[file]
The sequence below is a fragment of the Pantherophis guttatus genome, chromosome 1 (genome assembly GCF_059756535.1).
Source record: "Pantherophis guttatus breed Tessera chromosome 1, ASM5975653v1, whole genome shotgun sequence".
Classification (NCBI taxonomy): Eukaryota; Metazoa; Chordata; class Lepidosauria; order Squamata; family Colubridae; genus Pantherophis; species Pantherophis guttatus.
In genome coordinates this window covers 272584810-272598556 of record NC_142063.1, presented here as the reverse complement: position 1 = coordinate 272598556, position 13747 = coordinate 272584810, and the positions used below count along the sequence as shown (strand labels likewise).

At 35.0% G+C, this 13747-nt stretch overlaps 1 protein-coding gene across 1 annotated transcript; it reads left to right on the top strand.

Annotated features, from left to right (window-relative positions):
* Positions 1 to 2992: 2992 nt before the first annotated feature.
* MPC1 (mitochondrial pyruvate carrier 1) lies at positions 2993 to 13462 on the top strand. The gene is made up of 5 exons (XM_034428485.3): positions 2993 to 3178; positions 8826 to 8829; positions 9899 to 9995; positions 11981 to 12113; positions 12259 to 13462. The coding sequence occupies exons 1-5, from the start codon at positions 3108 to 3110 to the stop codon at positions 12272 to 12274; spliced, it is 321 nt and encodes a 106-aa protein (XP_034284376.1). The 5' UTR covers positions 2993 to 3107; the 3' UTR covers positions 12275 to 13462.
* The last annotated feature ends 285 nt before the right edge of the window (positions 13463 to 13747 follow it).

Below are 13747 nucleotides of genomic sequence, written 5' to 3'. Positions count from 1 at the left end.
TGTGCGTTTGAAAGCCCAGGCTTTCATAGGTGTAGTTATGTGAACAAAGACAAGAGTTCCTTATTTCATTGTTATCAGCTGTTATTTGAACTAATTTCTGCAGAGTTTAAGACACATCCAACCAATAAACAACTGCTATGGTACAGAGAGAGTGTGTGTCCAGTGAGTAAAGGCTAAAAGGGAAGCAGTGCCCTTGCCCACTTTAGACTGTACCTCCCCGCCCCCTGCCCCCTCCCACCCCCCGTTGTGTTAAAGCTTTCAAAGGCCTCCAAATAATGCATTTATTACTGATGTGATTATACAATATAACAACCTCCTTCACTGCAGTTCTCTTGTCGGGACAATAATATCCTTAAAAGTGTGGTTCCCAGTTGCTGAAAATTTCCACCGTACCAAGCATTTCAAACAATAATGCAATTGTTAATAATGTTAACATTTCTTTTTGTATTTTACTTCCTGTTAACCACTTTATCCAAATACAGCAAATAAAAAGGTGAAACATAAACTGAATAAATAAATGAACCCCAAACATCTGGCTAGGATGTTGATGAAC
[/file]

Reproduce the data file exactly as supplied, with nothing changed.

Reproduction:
The sequence below is a fragment of the Pantherophis guttatus genome, chromosome 1 (genome assembly GCF_059756535.1).
Source record: "Pantherophis guttatus breed Tessera chromosome 1, ASM5975653v1, whole genome shotgun sequence".
Classification (NCBI taxonomy): Eukaryota; Metazoa; Chordata; class Lepidosauria; order Squamata; family Colubridae; genus Pantherophis; species Pantherophis guttatus.
In genome coordinates this window covers 272584810-272598556 of record NC_142063.1, presented here as the reverse complement: position 1 = coordinate 272598556, position 13747 = coordinate 272584810, and the positions used below count along the sequence as shown (strand labels likewise).

At 35.0% G+C, this 13747-nt stretch overlaps 1 protein-coding gene across 1 annotated transcript; it reads left to right on the top strand.

Annotated features, from left to right (window-relative positions):
* Positions 1 to 2992: 2992 nt before the first annotated feature.
* MPC1 (mitochondrial pyruvate carrier 1) lies at positions 2993 to 13462 on the top strand. The gene is made up of 5 exons (XM_034428485.3): positions 2993 to 3178; positions 8826 to 8829; positions 9899 to 9995; positions 11981 to 12113; positions 12259 to 13462. The coding sequence occupies exons 1-5, from the start codon at positions 3108 to 3110 to the stop codon at positions 12272 to 12274; spliced, it is 321 nt and encodes a 106-aa protein (XP_034284376.1). The 5' UTR covers positions 2993 to 3107; the 3' UTR covers positions 12275 to 13462.
* The last annotated feature ends 285 nt before the right edge of the window (positions 13463 to 13747 follow it).

Below are 13747 nucleotides of genomic sequence, written 5' to 3'. Positions count from 1 at the left end.
TGTGCGTTTGAAAGCCCAGGCTTTCATAGGTGTAGTTATGTGAACAAAGACAAGAGTTCCTTATTTCATTGTTATCAGCTGTTATTTGAACTAATTTCTGCAGAGTTTAAGACACATCCAACCAATAAACAACTGCTATGGTACAGAGAGAGTGTGTGTCCAGTGAGTAAAGGCTAAAAGGGAAGCAGTGCCCTTGCCCACTTTAGACTGTACCTCCCCGCCCCCTGCCCCCTCCCACCCCCCGTTGTGTTAAAGCTTTCAAAGGCCTCCAAATAATGCATTTATTACTGATGTGATTATACAATATAACAACCTCCTTCACTGCAGTTCTCTTGTCGGGACAATAATATCCTTAAAAGTGTGGTTCCCAGTTGCTGAAAATTTCCACCGTACCAAGCATTTCAAACAATAATGCAATTGTTAATAATGTTAACATTTCTTTTTGTATTTTACTTCCTGTTAACCACTTTATCCAAATACAGCAAATAAAAAGGTGAAACATAAACTGAATAAATAAATGAACCCCAAACATCTGGCTAGGATGTTGATGAAC